As threats at the nation’s land, air, and sea borders continuously evolve, it is important to adopt new technologies that provide us greater surveillance and security and assured identity of the traveling public. What role should technology play in securing our physical borders and approaches? Are we taking advantage of the best technologies available? How can public-private partnerships everage the advantages of emerging technology? Where do we see opportunities for additional R&D?
Plenary Session 8: Crypto Currencies and Ransomware
In 2021, authorities, industry, and the public saw a dramatic increase in publicly acknowledged ransomware attacks. From critical infrastructure to healthcare systems to local governments, the attacks are growing more severe and frequent and no sector or industry seems invulnerable to these attacks. Cryptocurrency has been the payment means of choice by many of the attackers, raising questions as to whether cryptocurrency is an enabler of such attacks and what can be done in response. In the case of Colonial Pipeline, the US Government was able to trace and recoup much of the payment. With the rise in ransomware and the adoption of cryptocurrency in the legitimate economy, how should regulators, financial institutions, law enforcement, and the virtual asset community respond? Are there avenues of creative partnership to address these risks, and what can be done to ensure hackers find it more difficult to profit from ransomware?
Plenary Session 9: Information Disorder and the Role of Civics
The Earth is flat; the moon landing was faked; COVID vaccines change your DNA; Pineapple belongs on pizza?! Our open society is constantly bombarded with disinformation, some of it even deliberately driven by malign actors. But with trust in institutions of all types eroding, who can our society turn to for truth? When only a third of those raised and educated here can pass the US citizenship test, do we even truly understand the functions of our own government and society?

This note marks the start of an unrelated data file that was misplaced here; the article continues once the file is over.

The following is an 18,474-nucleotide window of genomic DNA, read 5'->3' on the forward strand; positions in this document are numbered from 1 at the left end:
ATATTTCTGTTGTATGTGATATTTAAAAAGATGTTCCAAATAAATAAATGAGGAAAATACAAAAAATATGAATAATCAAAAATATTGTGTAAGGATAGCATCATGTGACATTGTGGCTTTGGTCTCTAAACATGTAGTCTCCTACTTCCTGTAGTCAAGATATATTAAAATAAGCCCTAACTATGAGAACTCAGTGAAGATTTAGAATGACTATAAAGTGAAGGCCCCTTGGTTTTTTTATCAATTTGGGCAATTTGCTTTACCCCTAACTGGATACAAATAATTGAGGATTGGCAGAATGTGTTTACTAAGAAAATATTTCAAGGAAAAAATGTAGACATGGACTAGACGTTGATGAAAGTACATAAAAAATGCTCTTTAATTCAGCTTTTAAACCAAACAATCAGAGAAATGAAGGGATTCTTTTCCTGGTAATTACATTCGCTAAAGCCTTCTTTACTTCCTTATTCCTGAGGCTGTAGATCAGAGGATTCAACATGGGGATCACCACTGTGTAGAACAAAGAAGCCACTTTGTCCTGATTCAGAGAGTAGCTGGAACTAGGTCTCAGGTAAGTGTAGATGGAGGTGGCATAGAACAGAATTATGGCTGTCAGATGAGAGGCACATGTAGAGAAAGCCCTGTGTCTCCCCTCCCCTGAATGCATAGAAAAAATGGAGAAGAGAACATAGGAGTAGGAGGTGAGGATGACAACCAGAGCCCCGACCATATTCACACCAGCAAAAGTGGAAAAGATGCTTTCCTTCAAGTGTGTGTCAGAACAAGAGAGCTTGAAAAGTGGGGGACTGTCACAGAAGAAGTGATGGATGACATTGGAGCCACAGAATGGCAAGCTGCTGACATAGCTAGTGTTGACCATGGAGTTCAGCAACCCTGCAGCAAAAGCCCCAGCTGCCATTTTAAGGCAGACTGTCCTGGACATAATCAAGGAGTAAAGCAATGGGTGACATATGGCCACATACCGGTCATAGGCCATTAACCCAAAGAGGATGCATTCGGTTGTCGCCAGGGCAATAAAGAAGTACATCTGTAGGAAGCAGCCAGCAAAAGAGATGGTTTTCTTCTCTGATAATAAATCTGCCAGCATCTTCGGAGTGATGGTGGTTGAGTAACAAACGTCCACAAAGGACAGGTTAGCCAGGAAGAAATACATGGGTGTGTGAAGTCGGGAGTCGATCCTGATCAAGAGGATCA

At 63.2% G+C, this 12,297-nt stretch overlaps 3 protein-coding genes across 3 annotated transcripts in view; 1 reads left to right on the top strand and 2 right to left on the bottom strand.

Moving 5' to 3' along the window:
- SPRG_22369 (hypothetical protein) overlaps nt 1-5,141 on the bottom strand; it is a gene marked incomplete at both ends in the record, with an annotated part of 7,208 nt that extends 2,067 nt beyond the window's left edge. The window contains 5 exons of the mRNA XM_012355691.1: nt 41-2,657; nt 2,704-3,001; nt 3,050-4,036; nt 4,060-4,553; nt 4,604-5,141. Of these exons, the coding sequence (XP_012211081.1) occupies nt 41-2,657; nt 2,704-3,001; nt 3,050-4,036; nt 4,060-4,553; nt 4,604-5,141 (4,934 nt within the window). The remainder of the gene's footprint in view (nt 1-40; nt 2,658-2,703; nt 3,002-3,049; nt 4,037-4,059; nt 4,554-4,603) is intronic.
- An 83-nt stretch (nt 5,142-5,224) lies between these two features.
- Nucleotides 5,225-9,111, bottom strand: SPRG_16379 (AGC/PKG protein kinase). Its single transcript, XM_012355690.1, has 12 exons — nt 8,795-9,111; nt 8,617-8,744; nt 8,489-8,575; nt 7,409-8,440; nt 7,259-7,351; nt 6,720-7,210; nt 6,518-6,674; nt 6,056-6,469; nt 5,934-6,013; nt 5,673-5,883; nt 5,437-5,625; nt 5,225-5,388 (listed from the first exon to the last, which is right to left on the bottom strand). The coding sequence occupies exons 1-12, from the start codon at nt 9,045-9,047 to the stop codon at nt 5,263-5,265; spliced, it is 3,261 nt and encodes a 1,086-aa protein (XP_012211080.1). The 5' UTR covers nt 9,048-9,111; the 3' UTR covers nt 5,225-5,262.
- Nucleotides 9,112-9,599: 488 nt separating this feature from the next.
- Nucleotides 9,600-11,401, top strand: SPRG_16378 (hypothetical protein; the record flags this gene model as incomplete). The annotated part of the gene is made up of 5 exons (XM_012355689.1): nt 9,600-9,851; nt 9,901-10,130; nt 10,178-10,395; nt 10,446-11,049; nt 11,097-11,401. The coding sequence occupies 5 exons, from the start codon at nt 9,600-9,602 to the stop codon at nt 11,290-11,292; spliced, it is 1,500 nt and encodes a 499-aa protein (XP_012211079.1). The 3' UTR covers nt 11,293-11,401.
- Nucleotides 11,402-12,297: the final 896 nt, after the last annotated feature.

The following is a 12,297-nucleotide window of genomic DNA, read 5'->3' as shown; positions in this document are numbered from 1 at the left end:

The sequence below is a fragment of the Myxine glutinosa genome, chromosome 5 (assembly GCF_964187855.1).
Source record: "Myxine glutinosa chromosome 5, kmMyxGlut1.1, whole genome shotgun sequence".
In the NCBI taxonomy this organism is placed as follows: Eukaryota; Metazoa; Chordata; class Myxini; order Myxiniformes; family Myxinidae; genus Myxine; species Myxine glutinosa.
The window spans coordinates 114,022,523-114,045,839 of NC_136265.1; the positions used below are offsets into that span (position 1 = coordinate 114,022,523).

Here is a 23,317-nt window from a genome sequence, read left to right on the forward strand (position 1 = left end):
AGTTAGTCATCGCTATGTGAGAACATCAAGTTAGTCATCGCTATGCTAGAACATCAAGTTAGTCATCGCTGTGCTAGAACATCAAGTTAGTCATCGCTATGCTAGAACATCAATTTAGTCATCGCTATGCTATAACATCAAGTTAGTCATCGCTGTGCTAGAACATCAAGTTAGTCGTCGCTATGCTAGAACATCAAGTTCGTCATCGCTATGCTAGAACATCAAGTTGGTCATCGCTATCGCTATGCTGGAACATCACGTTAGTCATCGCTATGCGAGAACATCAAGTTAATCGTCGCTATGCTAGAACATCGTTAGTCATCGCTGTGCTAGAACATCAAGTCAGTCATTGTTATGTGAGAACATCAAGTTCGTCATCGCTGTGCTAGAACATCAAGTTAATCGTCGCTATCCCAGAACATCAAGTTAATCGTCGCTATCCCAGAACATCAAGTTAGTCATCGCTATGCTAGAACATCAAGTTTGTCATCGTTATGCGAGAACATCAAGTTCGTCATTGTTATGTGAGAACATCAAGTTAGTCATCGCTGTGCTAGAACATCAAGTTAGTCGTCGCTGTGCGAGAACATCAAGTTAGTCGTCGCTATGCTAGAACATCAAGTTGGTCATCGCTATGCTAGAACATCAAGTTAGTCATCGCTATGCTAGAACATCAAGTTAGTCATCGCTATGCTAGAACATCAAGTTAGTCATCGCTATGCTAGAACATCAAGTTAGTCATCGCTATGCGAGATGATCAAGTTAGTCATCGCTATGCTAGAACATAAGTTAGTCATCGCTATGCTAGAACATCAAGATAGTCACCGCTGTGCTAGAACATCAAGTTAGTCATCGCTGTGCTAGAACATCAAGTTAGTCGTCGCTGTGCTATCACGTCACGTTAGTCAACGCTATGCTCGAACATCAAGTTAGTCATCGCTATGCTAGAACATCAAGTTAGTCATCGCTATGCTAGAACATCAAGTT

Plenary Session 10: Modernizing Homeland Security Enterprise R&D
Incredible technologies from artificial intelligence, robotics, and quantum computing have given us a set of new capabilities, opportunities, and at times threats. But given the nature of the Homeland Security Enterprise - broad and multi-echeloned - defining a strategy for research can be challenging. Technology of the future will surely aid emergency response, operational reliability, and our nation’s resilience. So how might we design a comprehensive R&D strategy incorporating all partners and stakeholders?
Plenary Session 11: Addressing the Push Factors of Migration
The Organization of American States works to build peace and justice and defend the sovereignty of the nations of the Western Hemisphere through four pillars - democracy, human rights, security, and development. These pillars are challenged now more than ever and the effects spill over into the US. How can the regional international community rally to address our common issues?